Recent Literature Practical Sanitary Science . A Handbook for the Public Health Laboratory. By David Sommerville, B.A., M.D., Lecturer in Public Health, King's College, London. New York: William Wood & Co. pp. x, 310. 1906
Boston Medical and Surgical Journal
The literary style of this handbook reminds the readers of a ride over a corduroy road; the substance excites conflicting sensations, -sadness to deep depression; gentle merriment to explosive hilarity ; incredulous surprise to amazement; sympathy and admiration. Although intended for the laboratory, it is more suited to the hammock after a hard day's work. Time and space are too valuable for a critical analysis. It approaches far more than any other work of recent years that superlative known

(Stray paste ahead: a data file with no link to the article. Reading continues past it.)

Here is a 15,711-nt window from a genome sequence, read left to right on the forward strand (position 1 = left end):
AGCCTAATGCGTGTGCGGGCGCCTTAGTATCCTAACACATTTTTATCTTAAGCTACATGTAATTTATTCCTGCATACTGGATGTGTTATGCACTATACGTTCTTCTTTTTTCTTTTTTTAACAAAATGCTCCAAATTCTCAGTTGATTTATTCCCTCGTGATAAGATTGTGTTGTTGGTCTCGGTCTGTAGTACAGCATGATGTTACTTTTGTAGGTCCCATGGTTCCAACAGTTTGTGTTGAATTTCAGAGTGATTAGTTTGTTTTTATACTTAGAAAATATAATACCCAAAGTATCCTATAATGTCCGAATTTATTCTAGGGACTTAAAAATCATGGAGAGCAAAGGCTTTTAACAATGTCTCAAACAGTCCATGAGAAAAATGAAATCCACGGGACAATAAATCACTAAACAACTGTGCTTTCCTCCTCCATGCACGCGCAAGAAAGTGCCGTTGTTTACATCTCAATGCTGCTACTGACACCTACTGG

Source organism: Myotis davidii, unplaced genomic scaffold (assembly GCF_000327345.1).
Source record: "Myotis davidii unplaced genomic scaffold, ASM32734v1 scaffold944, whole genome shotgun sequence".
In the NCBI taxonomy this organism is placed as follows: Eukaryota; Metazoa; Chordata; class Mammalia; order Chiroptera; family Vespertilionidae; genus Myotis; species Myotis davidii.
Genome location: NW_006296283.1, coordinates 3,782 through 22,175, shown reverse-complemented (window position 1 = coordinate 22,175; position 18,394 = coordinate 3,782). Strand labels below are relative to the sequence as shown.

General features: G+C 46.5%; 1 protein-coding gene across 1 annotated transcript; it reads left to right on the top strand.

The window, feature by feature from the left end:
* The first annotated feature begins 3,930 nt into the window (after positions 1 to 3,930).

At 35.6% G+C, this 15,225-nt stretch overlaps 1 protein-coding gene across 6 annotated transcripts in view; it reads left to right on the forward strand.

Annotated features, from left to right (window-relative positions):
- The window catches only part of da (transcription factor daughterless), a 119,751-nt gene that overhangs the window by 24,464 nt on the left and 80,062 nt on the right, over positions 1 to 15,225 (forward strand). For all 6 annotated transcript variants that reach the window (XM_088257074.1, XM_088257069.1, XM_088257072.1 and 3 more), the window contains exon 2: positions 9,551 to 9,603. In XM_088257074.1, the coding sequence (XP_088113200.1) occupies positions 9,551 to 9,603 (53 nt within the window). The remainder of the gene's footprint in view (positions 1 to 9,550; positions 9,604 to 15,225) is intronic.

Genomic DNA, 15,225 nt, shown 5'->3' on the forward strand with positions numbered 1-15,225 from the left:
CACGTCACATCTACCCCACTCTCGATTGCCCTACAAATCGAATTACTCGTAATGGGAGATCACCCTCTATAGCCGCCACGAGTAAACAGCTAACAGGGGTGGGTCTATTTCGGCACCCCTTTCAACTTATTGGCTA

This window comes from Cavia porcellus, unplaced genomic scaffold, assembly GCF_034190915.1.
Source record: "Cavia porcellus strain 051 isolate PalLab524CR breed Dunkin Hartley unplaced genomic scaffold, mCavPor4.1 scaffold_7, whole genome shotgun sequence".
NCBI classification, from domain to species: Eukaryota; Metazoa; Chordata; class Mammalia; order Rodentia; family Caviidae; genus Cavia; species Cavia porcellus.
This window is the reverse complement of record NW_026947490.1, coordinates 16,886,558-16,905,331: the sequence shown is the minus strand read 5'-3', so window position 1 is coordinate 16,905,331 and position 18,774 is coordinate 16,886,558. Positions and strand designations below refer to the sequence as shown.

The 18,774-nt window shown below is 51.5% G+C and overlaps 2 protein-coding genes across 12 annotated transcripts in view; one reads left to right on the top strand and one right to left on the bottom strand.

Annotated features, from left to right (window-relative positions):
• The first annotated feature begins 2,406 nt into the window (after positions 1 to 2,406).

... superlative known in the vernacular as " the limit." Nose and Throat Surgery. Nasal Sinus Surgery with Operations on the Nose and Throat. Most of the book is devoted to the nasal accessory sinuses. For each of these sinuses in turn the anatomy and variations, the diagnosis of empyema, the different conservative methods of treatment and radical operations are described. The frontal sinus is first taken up, ending with a description of the different radical operations, of which the open method is classed as the ordinary operation and that of Kuhnt as the typical radical operation, although that of Killian is given in some detail. The ethmoid cells, the antrum and the sphenoidal sinuses are taken up in turn, and the anatomy, diagnosis of empyema and treatment well illustrated. The author omits to call attention to the value of the x-ray in discovering the size and shape of the frontal sinus before operating, and as a possible aid to diagnosis both here and in the antrum. The next subject is deviation of the nasal septum, concerning the treatment of which there is so much difference of opinion that it would be impossible at the present day for any one in a short space to satisfy most of his readers. The author will probably be largely criticised for his comparative neglect of the submucous method of operating. Cosmetic operations for the correction of deformities of the external nose are briefly described, including the injection of paraffin for the saddle-back bridge. To correct deviating nasal bones the author boldly goes through the skin, a method which has not previously received the attention it deserves but which must be carefully undertaken to avoid the danger of unsightly scars. The same caution is even more necessary in recommending the insertion of foreign bodies under the skin for the purpose of building up a sunken nose. The removal of the turbinâtes and enlarged tonsils and adenoids receives careful attention. For the latter operation the author prefers a quick operation under nitrous oxide. In this community ether is the routine anesthetic, giving more time. The last chapter is devoted to tracheotomy and a brief description of laryngotomy. There has been a need for a book of this kind. Methods of operating have developed rapidly during the past few years, and certain of these operations have not been adequately collected in our general textbooks. The book is well written, well arranged, clear and concise, perhaps too concise, as it omits references to fuller descriptions of the different operations, and does not always give sufficient detail to guide the operator without further assistance. But, on the whole, it fills the place which it was intended to fill very satisfactorily. Atmokausis und Zestokausis die Behandlung mit Hochgespanntem Wasserdampf in der Gynaekologie. Von Dr. Ludwig Pincus. Frauenarz in Danzig. Zweite verbesserte Auflage mit 33 Textfiguren und Tafeln. Wiesbaden: J. F. Bergmann. 1906. This is the second edition of Dr. Pincus's monograph on the treatment of the uterine cavity with steam under high pressure. It is a volume of 371 large pages illustrated by thirty-three drawings in the text and five plates. The author gives a most exhaustive historical review of the employment of hot water and steam to arrest hemorrhage and to cauterize, finding that the Greeks and Romans undoubtedly used this method. J. N. Rust, 1830, was the first to employ it systematically. Dzondi of Halle invented a machine in 1821 for generating steam for surgical uses, a rude model for the Pincus apparatus. The different styles of development of the author's instruments are described and figured in great detail, followed by the scientific and theoretical considerations which were the foundation of his technique. Then came the gross and microscopic appearances of the uterine mucosa following steaming for varying lengths of time and at different temperatures. The last half of the work is devoted to the clinical aspects of the application of steam. Here are to be found set forth with all the necessary minutiae, the steps of the technique and the indications and contra-indications for the use of steam cauterization. At the end of the book is an index of the literature, another of the authors and a third of the subjects cited. To any one wishing to employ vaporization of the uterus and desiring to go to the fountain head of information on the subject the possession of this treatise is a necessity.